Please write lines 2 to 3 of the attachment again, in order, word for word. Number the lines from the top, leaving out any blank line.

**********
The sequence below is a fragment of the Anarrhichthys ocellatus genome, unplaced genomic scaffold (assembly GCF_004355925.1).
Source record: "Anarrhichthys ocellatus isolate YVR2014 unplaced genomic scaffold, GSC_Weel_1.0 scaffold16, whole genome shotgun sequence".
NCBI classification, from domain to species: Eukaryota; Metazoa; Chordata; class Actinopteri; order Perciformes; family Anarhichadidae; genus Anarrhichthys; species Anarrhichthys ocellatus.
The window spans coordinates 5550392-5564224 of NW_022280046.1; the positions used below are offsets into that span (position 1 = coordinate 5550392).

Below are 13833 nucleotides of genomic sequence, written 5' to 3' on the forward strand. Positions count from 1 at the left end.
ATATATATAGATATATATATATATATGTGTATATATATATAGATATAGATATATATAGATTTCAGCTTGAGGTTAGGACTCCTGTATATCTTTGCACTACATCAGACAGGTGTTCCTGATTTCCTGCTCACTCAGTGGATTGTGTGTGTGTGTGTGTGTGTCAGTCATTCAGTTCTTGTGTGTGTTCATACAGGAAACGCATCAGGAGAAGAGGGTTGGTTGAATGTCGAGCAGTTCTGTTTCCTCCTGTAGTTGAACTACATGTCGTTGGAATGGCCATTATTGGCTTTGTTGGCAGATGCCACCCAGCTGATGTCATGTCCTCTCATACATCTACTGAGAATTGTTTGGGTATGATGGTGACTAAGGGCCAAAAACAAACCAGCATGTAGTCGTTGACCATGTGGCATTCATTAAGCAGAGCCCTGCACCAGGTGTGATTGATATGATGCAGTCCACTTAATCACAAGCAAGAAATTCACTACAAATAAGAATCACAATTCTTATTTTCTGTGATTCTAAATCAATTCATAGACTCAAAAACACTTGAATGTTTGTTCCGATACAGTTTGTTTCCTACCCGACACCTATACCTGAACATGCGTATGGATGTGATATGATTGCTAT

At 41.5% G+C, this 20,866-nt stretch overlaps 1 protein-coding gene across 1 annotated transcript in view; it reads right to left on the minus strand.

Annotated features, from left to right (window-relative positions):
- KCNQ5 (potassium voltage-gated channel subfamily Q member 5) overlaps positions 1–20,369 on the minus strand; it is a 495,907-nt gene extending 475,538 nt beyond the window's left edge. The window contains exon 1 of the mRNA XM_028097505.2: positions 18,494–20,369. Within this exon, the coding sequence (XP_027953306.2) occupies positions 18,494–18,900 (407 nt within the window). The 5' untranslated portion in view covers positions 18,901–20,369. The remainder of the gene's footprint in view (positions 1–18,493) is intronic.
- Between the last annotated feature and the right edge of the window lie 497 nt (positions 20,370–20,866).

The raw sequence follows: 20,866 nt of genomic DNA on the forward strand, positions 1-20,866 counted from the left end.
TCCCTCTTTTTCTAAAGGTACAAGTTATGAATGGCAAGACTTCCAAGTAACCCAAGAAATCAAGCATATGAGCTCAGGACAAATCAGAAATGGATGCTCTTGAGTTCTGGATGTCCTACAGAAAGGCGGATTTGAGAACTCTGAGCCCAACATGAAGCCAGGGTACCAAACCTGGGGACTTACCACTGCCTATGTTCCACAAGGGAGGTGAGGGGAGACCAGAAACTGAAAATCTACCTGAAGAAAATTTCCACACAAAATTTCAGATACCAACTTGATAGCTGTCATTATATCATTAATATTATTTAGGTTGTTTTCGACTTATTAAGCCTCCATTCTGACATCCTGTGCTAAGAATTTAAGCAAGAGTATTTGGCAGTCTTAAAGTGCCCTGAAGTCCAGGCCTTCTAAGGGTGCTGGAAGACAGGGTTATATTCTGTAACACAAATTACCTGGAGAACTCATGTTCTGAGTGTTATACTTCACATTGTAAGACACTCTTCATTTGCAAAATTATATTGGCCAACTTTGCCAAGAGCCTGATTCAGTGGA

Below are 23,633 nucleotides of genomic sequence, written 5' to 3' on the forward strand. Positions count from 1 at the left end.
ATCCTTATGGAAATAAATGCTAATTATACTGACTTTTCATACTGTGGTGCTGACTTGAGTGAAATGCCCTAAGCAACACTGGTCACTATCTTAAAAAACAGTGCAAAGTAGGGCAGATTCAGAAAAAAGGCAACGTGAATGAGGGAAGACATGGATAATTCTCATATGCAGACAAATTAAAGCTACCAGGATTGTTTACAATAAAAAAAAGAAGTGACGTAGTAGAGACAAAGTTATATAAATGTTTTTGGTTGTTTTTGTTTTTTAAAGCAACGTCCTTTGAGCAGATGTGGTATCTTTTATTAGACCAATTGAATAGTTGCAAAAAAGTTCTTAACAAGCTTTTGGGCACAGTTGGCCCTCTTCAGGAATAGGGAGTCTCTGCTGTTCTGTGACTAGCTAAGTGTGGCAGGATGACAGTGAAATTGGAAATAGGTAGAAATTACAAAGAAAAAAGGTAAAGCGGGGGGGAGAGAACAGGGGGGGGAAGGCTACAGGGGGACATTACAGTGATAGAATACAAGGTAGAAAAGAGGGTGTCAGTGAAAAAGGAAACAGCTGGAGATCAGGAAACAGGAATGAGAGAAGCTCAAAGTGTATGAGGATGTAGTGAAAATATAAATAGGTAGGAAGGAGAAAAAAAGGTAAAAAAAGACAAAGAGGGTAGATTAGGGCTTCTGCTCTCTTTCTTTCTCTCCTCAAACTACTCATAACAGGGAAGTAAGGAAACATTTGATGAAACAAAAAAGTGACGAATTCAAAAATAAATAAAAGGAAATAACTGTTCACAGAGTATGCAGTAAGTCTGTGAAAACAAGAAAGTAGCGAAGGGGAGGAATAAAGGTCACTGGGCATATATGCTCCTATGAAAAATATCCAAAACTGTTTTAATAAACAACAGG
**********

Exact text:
Source record: "Anarrhichthys ocellatus isolate YVR2014 unplaced genomic scaffold, GSC_Weel_1.0 scaffold16, whole genome shotgun sequence".
NCBI classification, from domain to species: Eukaryota; Metazoa; Chordata; class Actinopteri; order Perciformes; family Anarhichadidae; genus Anarrhichthys; species Anarrhichthys ocellatus.